The tenets of data gravity theory help visualize a framework for future economic wealth and prosperity, which underscores the importance of the emerging digital economy for investors seeking to capitalize on the future I have described.

Data production by disparate multi-tenant systems and the inherent market-based exchange of this data will permeate every value chain layer. Data's relative gravitational pull directly correlates to its potential for wealth and prosperity. The more data created and exists in the future Internet economy, the more applications and services will "gravitate" to it to produce commercially valuable systems.

The exponential expansion of these commercial value systems, insatiably dependent upon an ever-growing corpus of data, is the basis of my Theory of Economic Prosperity. Vibrant economies create prosperity, which acts as a subsequent gravitational field for talent, investment, and so on.

An investment thesis targeting the vertical integration of CAV intelligent infrastructure and software systems across manufacturing, robotics, devices, sensors, AI user experience (UX), and data exchanges focuses on capturing value across the entire spectrum of digital transformation in industry and society. This thesis recognizes the converging nature of technologies and the immense potential for synergies across different domains of the tech ecosystem. The core idea is to invest in companies and technologies that excel in their respective fields and contribute to and benefit from an integrated system of intelligent operations and interactions. 

The early stage investment opportunity is in diversifying across the many technology curves that are forming now as a consequence of the CAV breakthrough, or the macro curve.

We are at a precipice moment not unlike when a16z proclaimed its software investment thesis to capitalize on the economy created by the smartphone.

What is the prescription for the data gravity investment thesis?

Investments begin with the backbone of physical production: advanced manufacturing and robotics. Companies that innovate to make manufacturing processes more efficient, flexible, and scalable through robotics and automation form the base. This includes advancements in additive manufacturing, autonomous robots for warehouse and supply chain operations, and smart factories that leverage IoT devices for real-time monitoring and optimization.

The next layer focuses on the proliferation of devices and sensors that collect and transmit data. This spans from consumer electronics to industrial sensors embedded within infrastructure and machinery. The investment focus here is on technologies that enhance connectivity, durability, and precision in data collection, enabling a deeper understanding of operations, consumer behavior, and environmental conditions.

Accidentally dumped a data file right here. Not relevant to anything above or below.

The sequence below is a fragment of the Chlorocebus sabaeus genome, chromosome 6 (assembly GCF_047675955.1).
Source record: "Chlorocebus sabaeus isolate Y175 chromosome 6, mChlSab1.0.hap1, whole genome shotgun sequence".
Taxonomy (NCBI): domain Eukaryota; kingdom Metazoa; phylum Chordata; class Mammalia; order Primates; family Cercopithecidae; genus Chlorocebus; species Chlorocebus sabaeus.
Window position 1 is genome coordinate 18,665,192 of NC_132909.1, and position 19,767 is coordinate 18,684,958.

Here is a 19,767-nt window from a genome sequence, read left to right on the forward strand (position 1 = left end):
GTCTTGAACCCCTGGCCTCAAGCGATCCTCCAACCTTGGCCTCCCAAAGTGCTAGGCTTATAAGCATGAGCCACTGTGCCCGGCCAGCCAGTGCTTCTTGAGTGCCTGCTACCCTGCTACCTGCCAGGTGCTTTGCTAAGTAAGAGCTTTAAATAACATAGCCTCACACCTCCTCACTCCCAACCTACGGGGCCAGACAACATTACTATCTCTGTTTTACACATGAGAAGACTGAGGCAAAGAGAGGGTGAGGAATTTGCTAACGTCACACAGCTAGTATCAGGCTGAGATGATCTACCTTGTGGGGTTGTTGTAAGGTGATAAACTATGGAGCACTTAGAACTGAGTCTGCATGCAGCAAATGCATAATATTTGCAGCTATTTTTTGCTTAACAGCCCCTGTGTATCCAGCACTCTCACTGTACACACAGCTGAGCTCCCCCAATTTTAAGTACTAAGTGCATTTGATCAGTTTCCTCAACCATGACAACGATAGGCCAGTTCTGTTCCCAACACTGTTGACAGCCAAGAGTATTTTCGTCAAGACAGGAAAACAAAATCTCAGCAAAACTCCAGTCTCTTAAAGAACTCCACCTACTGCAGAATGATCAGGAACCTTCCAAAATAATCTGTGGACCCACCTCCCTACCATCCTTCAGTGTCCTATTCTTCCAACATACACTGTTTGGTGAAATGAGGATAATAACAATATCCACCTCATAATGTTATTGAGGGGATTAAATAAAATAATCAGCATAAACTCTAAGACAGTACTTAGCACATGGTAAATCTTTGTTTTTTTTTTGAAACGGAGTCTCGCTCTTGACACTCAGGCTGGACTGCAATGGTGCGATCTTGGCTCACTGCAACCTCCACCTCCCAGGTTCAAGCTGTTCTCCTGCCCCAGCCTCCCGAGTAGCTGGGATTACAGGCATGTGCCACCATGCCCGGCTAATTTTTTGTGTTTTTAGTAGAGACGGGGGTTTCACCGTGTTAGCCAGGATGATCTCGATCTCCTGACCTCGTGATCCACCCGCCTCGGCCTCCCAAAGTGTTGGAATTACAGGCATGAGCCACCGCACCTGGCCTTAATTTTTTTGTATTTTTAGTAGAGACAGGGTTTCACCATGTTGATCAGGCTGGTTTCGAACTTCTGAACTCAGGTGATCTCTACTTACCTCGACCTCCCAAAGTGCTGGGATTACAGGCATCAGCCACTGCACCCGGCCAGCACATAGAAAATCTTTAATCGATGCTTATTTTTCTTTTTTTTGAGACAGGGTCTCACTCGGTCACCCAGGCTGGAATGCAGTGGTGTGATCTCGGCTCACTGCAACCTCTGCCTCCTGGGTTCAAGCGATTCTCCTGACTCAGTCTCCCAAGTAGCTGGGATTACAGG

With the infrastructure and devices in place, the emphasis shifts to how users interact with this ecosystem through AI-driven user experiences. Investments would target innovations in natural language processing, computer vision, and machine learning models that make interfaces more intuitive, personalized, and efficient, enhancing decision-making and simplifying complex processes.

The final puzzle is this integrated system's secure and efficient data exchange. Investing in technologies and platforms that facilitate safe, transparent, and real-time data sharing is crucial. This includes solutions for data integrity, advanced data analytics platforms for insight generation, and edge computing technologies for decentralized processing. The goal is to ensure that data flows freely and securely across the system and is actionable and valuable.

This approach recognizes the blurring lines between sectors like manufacturing, technology, and services, focusing on the interplay and innovation at their intersections.

Central to this thesis is the understanding that data and the ability to leverage it intelligently are critical strategic assets. Integrating hardware and software systems maximizes the utility and value of data.

Investments in intelligent, interconnected systems contribute to sustainability through improved efficiency and resource use. Furthermore, these integrated systems offer resilience against disruptions by providing diverse, real-time data for responsive decision-making.

In echoing Marc Andreessen's decisive statement in 2009, "I know where I'm putting my money," the future lies in the convergence of technological advancements born out of the transformation of the automobile from a transportation device to a fully connected platform: Machines are eating the world. Manufacturing and intelligent infrastructure, devices and sensors, user interfaces powered by artificial intelligence, and the secure and efficient data exchange are all recalibrations of existing industries catalyzed by $TSLA and the CAV.  

I’ve seen this pattern before, only this time I’m paying attention.